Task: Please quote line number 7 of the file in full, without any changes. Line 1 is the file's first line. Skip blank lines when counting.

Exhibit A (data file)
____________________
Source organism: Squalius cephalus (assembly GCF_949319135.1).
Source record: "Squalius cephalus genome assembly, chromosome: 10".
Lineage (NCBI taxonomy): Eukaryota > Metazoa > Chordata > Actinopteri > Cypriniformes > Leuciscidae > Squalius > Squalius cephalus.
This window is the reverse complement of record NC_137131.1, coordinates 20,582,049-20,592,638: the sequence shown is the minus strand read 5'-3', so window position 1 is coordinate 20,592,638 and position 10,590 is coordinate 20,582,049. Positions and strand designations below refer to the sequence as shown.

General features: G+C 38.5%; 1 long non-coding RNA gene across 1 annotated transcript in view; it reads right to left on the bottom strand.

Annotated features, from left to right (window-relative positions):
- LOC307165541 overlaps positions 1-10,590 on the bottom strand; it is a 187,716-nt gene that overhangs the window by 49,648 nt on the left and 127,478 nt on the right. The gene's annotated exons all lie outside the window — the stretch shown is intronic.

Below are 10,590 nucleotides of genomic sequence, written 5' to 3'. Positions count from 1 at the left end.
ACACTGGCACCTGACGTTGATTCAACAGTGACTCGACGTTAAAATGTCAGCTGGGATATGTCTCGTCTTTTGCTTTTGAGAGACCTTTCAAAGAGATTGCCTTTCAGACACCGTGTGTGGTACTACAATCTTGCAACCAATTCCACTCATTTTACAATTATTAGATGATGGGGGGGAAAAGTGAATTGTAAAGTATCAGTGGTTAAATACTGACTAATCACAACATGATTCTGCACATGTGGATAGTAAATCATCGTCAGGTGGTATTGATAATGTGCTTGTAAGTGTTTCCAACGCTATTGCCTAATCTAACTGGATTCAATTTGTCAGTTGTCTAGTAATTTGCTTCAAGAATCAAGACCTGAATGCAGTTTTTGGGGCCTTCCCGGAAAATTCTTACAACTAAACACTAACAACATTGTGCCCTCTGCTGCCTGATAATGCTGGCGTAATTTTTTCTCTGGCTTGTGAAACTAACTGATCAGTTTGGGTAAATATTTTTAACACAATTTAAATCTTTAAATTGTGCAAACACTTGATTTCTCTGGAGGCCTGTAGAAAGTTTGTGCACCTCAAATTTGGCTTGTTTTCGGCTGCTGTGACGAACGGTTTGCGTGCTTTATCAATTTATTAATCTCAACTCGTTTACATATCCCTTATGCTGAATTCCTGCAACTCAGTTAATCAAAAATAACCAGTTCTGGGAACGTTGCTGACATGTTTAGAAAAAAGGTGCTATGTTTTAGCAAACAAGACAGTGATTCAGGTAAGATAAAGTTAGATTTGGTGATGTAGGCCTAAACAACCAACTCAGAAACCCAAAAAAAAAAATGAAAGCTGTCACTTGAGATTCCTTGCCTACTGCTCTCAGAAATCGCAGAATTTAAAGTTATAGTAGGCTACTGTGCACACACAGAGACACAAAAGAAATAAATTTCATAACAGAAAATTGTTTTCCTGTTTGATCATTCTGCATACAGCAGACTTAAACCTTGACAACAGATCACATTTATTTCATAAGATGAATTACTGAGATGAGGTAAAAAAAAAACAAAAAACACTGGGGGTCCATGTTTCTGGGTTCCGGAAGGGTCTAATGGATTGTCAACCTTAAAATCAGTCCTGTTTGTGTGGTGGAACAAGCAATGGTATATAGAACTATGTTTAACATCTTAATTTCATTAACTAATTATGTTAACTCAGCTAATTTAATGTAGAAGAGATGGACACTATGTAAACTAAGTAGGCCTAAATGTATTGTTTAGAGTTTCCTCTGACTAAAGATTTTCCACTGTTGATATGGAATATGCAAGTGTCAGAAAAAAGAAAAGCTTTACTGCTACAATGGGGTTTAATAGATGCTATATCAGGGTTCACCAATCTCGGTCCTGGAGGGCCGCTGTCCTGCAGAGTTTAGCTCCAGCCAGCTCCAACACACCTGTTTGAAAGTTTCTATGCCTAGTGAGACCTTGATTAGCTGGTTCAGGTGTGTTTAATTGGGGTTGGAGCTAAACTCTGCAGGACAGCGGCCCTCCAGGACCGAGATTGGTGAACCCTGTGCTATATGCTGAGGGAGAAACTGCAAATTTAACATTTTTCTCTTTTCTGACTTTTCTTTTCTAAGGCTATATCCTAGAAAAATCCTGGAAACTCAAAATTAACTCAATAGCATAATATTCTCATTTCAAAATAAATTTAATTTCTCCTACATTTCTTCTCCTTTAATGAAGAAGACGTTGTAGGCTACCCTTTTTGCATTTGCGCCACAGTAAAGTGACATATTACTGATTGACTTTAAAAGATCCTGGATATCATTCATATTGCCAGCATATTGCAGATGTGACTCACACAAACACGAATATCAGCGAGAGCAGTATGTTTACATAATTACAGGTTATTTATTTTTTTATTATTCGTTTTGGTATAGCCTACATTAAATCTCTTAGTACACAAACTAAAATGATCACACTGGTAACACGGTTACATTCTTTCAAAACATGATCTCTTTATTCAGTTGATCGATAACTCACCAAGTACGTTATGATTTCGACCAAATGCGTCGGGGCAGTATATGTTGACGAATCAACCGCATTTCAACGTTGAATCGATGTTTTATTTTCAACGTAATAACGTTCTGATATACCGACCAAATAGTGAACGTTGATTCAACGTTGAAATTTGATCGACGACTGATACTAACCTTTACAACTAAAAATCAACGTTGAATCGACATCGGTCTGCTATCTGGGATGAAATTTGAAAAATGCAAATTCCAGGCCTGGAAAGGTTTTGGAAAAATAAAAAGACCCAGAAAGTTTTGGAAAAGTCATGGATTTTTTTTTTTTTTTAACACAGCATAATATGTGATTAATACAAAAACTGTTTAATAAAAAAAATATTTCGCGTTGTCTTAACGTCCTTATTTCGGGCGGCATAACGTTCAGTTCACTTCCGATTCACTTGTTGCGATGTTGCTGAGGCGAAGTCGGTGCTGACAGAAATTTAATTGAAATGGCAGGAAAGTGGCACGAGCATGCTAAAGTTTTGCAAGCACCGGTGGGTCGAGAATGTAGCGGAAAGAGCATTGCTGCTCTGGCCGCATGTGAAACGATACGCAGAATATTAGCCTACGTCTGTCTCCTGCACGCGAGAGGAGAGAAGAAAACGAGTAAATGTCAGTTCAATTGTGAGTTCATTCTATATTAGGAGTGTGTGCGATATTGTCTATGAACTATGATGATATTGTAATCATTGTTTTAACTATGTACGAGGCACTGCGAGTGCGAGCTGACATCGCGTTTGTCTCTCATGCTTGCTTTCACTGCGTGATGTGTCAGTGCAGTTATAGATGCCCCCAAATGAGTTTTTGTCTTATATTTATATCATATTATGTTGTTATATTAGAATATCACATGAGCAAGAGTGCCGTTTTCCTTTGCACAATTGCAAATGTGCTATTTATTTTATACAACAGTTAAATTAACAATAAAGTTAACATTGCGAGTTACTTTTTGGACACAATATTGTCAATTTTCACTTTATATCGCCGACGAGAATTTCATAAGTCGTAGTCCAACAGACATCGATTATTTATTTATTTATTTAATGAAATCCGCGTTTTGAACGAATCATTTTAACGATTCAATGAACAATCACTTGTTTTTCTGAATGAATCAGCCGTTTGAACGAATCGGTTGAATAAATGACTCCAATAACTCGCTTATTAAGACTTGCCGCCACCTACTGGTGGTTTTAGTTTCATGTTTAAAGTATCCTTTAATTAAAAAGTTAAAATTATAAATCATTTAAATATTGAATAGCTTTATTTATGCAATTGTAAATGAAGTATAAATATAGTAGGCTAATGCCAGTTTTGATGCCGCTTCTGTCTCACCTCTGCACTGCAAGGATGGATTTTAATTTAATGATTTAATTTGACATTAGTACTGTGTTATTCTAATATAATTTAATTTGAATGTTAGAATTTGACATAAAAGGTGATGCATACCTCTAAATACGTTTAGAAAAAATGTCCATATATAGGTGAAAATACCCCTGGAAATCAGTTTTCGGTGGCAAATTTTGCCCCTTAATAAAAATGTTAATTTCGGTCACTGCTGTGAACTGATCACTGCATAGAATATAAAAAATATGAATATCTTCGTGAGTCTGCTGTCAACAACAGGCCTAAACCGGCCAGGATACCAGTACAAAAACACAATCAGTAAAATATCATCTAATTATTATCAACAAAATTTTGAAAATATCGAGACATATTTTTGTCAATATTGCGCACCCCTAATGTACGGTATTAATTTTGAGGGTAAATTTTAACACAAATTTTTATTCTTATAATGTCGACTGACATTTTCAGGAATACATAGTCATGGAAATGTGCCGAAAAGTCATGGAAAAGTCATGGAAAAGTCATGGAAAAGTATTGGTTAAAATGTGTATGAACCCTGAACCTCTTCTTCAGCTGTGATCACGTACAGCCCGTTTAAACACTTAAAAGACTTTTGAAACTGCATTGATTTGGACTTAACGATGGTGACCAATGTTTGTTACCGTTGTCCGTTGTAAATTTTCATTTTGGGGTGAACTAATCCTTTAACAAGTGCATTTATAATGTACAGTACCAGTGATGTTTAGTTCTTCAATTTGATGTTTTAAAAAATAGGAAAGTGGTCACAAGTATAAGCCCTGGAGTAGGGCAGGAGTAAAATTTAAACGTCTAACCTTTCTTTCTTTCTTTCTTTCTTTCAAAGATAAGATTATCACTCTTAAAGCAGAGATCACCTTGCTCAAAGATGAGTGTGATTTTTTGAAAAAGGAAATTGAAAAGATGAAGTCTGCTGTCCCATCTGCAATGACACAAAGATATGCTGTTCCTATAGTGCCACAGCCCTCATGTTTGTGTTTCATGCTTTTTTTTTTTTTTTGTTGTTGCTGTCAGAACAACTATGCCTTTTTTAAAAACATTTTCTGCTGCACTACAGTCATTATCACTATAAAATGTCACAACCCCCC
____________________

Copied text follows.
- LOC307165541 overlaps positions 1-10,590 on the bottom strand; it is a 187,716-nt gene that overhangs the window by 49,648 nt on the left and 127,478 nt on the right. The gene's annotated exons all lie outside the window — the stretch shown is intronic.